Body mass index, the incidence of endometriosis and the severity of dysmenorrhoeaBy: Timur Seckin - Oct 9, 2020
Obesity is a risk factor for severe menstrual pain
- Obesity is associated with the severity of dysmenorrhoea.
What's done here:
- The association of body mass index (BMI), endometriosis, and dysmenorrhea were analyzed.
- Surgically diagnosed and histopathologically confirmed endometriosis (n=709), and age-matched controls (n=807) are compared.
- The risk of endometriosis is found to be doubled, in obese patients (BMI >27.5kg/m2 is obese by WHO for Asians/ Chinese women).
- Half of the patients reported dysmenorrhea.
- When dysmenorrhea and BMI were compared, the overall risk of having severe dysmenorrhoea in obese patients was 3.6 times higher, compared to normal, underweight, or overweight.
- The study is retrospective.
- There may be bias for controls (lack of confirmation of their disease).
- The medical comorbidities in the cohort were not addressed.
- The sample size for subanalysis by BMI categories is small.
According to a case-control study conducted by researchers from China, there is no association between body mass index (BMI) and the incidence of endometriosis. This finding contrasts with the conventional knowledge that low BMI is a risk factor for endometriosis.
In earlier literature, a low body mass index is thought to be a risk factor, and some recent studies indicated that women with normal BMI also likely to develop endometriosis, implying that the issue is still controversial.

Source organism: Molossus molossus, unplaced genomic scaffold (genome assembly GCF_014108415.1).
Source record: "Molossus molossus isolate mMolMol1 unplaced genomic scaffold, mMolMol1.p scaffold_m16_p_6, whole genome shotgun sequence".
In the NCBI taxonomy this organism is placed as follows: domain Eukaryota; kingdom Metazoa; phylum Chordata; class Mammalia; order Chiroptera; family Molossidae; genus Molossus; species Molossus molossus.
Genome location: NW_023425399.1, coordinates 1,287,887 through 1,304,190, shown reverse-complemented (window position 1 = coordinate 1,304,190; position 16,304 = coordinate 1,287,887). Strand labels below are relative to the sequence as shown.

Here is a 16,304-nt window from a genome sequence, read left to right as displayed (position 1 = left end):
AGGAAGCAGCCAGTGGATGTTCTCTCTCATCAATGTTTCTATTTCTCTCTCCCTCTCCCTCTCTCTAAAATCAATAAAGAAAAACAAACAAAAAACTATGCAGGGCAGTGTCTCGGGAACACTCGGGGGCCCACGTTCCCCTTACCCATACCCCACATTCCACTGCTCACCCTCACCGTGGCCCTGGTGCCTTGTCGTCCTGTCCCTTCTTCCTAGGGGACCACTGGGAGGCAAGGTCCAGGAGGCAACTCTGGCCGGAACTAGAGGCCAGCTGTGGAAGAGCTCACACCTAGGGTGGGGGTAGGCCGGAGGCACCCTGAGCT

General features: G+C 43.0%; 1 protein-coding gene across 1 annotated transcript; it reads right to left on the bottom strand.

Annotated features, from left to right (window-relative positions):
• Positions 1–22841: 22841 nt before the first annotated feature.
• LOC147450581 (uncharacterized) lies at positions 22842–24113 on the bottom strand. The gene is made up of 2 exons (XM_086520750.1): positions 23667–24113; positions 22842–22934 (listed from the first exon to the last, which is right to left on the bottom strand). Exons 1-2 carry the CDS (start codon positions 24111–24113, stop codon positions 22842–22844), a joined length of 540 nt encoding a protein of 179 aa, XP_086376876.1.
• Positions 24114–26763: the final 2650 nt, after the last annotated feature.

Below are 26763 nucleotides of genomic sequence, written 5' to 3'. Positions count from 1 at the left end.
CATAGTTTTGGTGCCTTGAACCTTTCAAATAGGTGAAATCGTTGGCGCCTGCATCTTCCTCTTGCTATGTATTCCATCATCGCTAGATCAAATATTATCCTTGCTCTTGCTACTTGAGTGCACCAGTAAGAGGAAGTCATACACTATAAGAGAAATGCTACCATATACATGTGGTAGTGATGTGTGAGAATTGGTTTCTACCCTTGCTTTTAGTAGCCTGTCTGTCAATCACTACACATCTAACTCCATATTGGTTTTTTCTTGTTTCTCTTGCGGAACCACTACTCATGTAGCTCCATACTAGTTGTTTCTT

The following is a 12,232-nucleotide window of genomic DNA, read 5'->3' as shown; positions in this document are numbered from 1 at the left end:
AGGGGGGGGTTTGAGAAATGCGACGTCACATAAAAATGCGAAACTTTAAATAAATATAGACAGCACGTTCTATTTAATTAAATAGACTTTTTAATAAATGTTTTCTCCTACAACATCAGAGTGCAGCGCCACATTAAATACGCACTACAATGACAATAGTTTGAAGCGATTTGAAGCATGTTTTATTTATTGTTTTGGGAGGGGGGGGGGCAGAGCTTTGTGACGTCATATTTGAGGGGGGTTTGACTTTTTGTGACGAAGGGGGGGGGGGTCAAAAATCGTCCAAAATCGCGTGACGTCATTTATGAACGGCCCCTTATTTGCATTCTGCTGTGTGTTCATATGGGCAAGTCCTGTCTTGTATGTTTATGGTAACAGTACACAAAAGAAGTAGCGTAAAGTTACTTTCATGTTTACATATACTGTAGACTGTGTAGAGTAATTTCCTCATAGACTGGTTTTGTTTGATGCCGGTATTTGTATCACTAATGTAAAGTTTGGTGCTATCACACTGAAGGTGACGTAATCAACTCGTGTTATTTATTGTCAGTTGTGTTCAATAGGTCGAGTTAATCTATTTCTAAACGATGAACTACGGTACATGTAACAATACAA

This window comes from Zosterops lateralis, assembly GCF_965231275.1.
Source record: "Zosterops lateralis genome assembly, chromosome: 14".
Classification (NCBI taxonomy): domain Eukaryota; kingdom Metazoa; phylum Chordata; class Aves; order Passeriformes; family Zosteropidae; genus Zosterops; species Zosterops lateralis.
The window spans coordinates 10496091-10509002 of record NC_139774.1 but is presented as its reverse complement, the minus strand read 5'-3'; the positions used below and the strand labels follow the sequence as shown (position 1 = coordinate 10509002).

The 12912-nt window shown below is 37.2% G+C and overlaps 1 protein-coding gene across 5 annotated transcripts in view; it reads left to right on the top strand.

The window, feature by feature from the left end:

The research team led by Tang Y. retrospectively analyzed 709 women who were diagnosed with endometriosis by surgery/histopathology, and compared to 807 age-matched controls. Age at diagnosis, parity, gravida, BMI, and self-reported dysmenorrhoea status was recorded.
When the authors used the WHO classification of BMI for Asians/ Chinese women, which accepts BMI >27.5kg/m2 is obese, they found that the overall risk of having endometriosis is doubled, compared with patients with normal weight.
Furthermore, when researchers analyzed the association of BMI with the severity of dysmenorrhoea, the overall risk of having severe dysmenorrhoea in obese patients is 3.6 times higher, compared to patients of normal weight, underweight or overweight.
The authors found that the incidence of endometriosis increases significantly in obese Chinese women. Despite no association between BMI and the severity of dysmenorrhoea was seen, obesity was found to be associated with the severity of dysmenorrhoea.
This study has recently been published in the journal named BMJ Open.
Research Source: https://pubmed.ncbi.nlm.nih.gov/32895278/
body mass index obesity dysmenorrhoea endometriosis menstrual pain